Making the most of technology during COVID-19
Sharing glimmers: Tampa Bay Business and Wealth talks to local business leaders and influencers on their silver linings, during the uncertainty of this global pandemic.
If you have a silver lining to share, please contact Bridgette Bello at [email protected].
Making the most of remote technology has been a consistent silver lining throughout various industries, even in some unexpected places. Within your walks, or bike rides, around Tampa Bay you’ve probably noticed one industry outside and hard at work: construction. We caught up with the president of MatCon Construction Services, Derek Mateos, a local, family-run business. As Mateos admits, “the construction industry has always been on the slower end of implementing technology, and innovation, because we’ve been doing things the same way for hundreds of years. But this situation forced us to embrace technology. We’re going to paperless systems, invoice routing workflow procedures that didn’t exist in real time until this happened. They were on our radar, as goals we wanted to achieve in the future, but now we had to implement them quickly. That’s helping streamline various processes, and even with this remote situation, we’re seeing good production.”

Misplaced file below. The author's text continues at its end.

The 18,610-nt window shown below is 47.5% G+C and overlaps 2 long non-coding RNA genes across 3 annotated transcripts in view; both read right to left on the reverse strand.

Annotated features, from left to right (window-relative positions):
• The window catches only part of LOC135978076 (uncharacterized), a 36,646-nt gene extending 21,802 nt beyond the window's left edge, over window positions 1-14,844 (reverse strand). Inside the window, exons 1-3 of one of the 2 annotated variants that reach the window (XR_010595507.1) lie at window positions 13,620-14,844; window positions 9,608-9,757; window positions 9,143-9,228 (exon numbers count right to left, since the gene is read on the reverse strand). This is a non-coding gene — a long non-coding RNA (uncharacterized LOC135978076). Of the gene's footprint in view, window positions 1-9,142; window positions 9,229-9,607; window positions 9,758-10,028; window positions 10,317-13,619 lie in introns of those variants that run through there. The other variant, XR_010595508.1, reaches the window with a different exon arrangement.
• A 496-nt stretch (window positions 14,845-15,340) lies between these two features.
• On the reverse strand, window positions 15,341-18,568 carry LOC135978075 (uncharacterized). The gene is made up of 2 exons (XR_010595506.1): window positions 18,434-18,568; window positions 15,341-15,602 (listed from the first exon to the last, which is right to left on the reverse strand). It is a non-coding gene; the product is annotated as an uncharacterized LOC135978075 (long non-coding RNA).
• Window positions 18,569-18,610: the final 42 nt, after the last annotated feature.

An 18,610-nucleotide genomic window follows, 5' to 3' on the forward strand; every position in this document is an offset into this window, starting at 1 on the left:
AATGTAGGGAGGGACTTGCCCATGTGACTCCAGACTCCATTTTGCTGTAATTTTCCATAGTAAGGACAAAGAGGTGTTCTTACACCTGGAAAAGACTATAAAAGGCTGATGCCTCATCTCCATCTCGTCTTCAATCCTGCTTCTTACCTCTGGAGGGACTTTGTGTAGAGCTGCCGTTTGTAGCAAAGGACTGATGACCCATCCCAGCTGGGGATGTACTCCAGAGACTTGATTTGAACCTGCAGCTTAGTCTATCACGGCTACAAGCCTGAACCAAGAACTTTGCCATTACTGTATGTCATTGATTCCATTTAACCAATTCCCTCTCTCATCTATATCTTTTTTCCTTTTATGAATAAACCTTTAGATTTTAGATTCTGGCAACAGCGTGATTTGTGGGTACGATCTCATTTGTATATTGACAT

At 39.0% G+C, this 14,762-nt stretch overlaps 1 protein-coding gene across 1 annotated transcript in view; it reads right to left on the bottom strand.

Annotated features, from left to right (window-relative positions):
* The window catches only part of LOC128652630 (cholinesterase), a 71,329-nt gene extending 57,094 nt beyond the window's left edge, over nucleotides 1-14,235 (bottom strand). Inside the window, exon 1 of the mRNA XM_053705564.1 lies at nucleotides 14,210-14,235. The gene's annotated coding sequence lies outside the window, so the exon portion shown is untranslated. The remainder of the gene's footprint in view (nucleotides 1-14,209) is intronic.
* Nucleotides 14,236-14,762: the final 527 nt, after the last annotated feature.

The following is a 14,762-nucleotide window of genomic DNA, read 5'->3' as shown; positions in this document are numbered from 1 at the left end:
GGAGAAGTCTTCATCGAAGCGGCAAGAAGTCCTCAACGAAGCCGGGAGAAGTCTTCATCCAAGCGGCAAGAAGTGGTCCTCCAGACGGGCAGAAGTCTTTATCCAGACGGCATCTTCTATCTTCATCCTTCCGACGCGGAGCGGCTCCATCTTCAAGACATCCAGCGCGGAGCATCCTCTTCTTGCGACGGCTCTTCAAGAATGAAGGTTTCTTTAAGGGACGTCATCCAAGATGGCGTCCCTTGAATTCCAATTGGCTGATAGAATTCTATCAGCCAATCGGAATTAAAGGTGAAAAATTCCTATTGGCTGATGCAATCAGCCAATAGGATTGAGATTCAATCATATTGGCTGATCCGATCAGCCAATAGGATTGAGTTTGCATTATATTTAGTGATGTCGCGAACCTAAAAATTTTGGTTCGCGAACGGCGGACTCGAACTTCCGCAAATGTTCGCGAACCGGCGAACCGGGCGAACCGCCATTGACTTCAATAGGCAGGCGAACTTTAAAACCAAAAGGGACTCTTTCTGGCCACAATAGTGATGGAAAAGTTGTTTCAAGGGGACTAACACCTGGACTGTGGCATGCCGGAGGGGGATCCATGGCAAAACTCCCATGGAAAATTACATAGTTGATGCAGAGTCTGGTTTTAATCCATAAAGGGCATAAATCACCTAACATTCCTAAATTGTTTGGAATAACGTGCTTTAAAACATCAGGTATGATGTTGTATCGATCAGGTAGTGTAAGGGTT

Mateos credits the quick communication capabilities, and nationwide efforts of the Associated Builders and Contractors, a national trade association representing more than 21,000 members, for supporting the construction industry’s status as essential workers. Mateos lauds the positive impacts he’s felt on the management side. “We’re all closer as a team. The seriousness of the issue has turned the safety discussion in our industry, already vital, up another level. We’re wearing our gloves, we’re putting on our masks, taking temperatures or verbal wellness checks, we’re maintaining that six-foot distance. The anticipatory, preventative planning — thinking ahead of possible solutions to allow our workers to keep working safely in a wide variety of situations — has been amazing. We’re working in hospitals, airports, highly regulated, high security/ high safety environments, so we’re watching and learning from the best.”
Mateos emphasizes, “I’m really proud of our field workers, our guys and gals on the front lines. Of course, I knew they were tough, but it’s humbling to see how proud they are to say, ‘this is an essential industry and we’re working.’ To support their workers, Matcon has kept the office open throughout the situation, closing the public areas and moving to a strict rotation to keep office staff separated in shifts. “It is very important to us to have someone available at all times,” says Mateos, “somewhere our people can come to if any issues or dangers come up.”